Horses appear to be hungry nearly all the time. Horses that have the luxury of being in a pasture spend most of their day taking a few steps, grazing, taking a few more steps and grazing again.
In fact, in their natural habitat, horses spent the day and much of the night moving from place to place, eating as they went. This grazing pattern not only provided the necessary nutrition, but also provided needed exercise.
A horse's digestive system is both complex and sensitive. With a relatively small stomach, a horse needs to eat small amounts often and the feed eaten needs to contain a high percentage of fibrous material to ensure safe passage through the complex digestive system.
A horse needs 2 to 3.5 percent of its body weight in feed each day. In other words, a horse that weighs 1,000 pounds needs 20 to 25 pounds of feed each day. The amount may vary depending on the kind of hay, the amount of grain or commercial feed given, and the horse's activity level.
Satisfying your horse's hunger
When it comes to feeding your horse, different horses of different ages and in different physical conditions have different nutritional requirements. Selecting the best feed for your horse may be as simple as getting suggestions from your veterinarian and researching the kinds of hay and other feed available in your particular area.
Generally, hay makes up the greater part of a horse's diet. Hay is good feed because it provides roughage along with the nutrients and keeps the horse's digestive system working well. In addition, it satisfies the horse's natural urge to chew.
Generally a legume such as alfalfa mixed with a grass such as timothy is considered to be a good choice for feeding most horses. Of course, some grazing in a pasture, if at all possible, along with supplemental hay can be the best of all worlds for the horse.
Some horses need concentrated feed, especially if they have respiratory problems or have trouble keeping on weight. Hay cubes which break apart quickly are good for these horses as well as for older horses that have problems chewing.
Many commercial feeds are available for horses and have been formulated to meet specific needs of horses. These feeds usually come in pellet form and are often mixed with molasses, vitamins, and other supplements to meet the needs of young, or older horses, very active horses or horses that have problems keeping on weight.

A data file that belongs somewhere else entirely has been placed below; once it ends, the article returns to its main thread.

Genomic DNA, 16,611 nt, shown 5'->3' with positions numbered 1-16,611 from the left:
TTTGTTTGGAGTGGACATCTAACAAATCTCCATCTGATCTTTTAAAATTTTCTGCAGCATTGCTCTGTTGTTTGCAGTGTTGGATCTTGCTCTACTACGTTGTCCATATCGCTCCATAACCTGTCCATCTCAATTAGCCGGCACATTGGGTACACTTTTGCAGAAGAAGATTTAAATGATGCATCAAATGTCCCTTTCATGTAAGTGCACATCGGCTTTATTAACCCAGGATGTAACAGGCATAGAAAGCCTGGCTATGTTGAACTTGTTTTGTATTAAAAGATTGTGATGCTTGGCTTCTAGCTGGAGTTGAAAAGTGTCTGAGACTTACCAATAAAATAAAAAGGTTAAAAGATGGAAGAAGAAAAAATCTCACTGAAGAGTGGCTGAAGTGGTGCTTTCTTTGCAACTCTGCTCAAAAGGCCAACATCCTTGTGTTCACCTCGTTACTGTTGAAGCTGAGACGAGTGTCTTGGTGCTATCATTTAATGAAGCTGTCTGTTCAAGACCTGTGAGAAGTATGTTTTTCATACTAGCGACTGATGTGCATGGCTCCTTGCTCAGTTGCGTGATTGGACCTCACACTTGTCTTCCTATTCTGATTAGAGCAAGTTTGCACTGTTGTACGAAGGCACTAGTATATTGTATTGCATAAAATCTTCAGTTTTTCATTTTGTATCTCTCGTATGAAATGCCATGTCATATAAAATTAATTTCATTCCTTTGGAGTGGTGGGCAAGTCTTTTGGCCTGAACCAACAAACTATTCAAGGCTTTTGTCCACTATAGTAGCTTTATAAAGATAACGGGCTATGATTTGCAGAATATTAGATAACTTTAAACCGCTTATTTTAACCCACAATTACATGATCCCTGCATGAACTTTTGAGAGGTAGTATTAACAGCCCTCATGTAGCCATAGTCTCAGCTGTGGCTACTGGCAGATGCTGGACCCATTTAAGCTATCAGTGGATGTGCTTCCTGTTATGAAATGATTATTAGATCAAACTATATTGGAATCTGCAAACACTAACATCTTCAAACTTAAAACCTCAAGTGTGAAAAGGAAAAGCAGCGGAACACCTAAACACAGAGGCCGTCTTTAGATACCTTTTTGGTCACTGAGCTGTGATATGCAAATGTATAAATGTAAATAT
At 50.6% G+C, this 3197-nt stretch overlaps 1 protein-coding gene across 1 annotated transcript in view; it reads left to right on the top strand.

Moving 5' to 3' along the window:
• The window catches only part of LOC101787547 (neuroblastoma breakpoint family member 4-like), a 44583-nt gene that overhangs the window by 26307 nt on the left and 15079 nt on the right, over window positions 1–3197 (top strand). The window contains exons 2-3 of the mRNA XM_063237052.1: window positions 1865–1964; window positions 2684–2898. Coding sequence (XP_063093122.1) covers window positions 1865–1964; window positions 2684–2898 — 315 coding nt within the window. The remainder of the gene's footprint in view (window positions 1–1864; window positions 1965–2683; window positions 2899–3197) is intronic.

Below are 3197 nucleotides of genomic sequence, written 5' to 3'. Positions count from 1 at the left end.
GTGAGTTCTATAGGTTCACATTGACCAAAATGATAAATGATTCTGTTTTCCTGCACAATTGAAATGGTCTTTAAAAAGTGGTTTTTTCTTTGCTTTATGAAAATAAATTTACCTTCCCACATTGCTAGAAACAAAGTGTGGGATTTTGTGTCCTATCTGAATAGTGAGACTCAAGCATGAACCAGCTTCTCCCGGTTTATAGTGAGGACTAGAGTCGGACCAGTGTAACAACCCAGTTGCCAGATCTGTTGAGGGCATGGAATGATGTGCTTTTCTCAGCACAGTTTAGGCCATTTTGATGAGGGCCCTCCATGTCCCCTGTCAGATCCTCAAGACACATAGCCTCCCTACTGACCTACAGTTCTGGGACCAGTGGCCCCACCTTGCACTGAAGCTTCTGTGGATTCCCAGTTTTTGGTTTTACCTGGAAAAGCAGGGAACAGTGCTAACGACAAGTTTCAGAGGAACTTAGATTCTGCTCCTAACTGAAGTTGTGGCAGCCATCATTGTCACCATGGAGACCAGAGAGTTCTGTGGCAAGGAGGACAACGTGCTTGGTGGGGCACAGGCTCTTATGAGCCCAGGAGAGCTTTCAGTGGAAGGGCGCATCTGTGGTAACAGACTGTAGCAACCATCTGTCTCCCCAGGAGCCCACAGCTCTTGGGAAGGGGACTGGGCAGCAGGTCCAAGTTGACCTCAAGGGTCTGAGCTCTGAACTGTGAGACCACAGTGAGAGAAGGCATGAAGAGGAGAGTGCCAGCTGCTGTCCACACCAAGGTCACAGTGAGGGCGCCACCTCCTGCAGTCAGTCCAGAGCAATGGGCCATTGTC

Bran, in small quantities is also a good food for horses. Too much bran is not good for your horse because it may result in an impaction, especially if the horse doesn't drink sufficient water. A bran mash before a long trailer ride may help prevent colic. In other cases, the a few cups of bran may be mixed with chopped up carrots or apples and a small amount of grain and fed to your horse.
Some veterinarians recommend adding fat to the horse's diet especially if the horse is worked consistently and has problems maintaining weight. Half a cup to a cup of vegetable oil may be added to grain or other supplemental feed if your horse needs the additional fat in its diet.
Grain is a high-energy feed for horses, especially those that are involved in racing and other equine athletics, and can be invaluable for horses that are pastured in extremely cold weather and need an addition source of energy to keep warm.
Oats, barley, and corn are healthy grains that may be fed alone or mixed with a small amount of molasses. A serving of one to two cups makes a nice occasional snack for your horse or a daily snack for a horse that need to put on weight.
Vitamins and minerals are necessary for good health. Horses should have free access to a mineral salt block and you should consult with your veterinarian about whether or not your horse needs supplemental vitamins.
In addition, your horse will enjoy treats such as pieces of apple and carrots cut small enough to prevent choking.
Satisfying your horse's thirst
Providing a good supply of clean, fresh water for your horse day in and day out is extremely important. Your horse needs it to stay healthy and to stay alive. If the weather is cold or the water becomes icy, a heating element to warm it slightly should be used.
A horse should drink eight to twenty gallons a day depending on the climate and the intensity of exercise. Watering troughs are often used to satisfy the horse's thirst. An automatic watering system that replenishes the water once it falls to a certain level may be installed. If not, you will need to check the water level in the trough and refill it whenever necessary.
If it is a rather large trough that holds a good supply of water, checking it morning and evening may be sufficient. One advantage to using a watering trough that you are filling is that you have a good idea of how much water your horse is drinking. This information is helpful when you have a horse that appears to be ill.
Horse supply stores have a variety of watering systems that can be installed in stalls, barns or wherever a horse needs to get a drink. Many of them are automatic and dispense fresh water automatically when a float system falls to a certain level.
All watering troughs and dispensers should be checked often to make sure that no algae is building up and that no water contaminants are present. A good periodic scrubbing will keep them sanitary and prevent bacteria or other harmful conditions from developing.
During cold weather, horses will drink more water when it is heated to a comfortable drinking temperature. If drinking water is too cold, it may have detrimental effects on the health of horses, especially those that are old, very young, and those that have compromised health.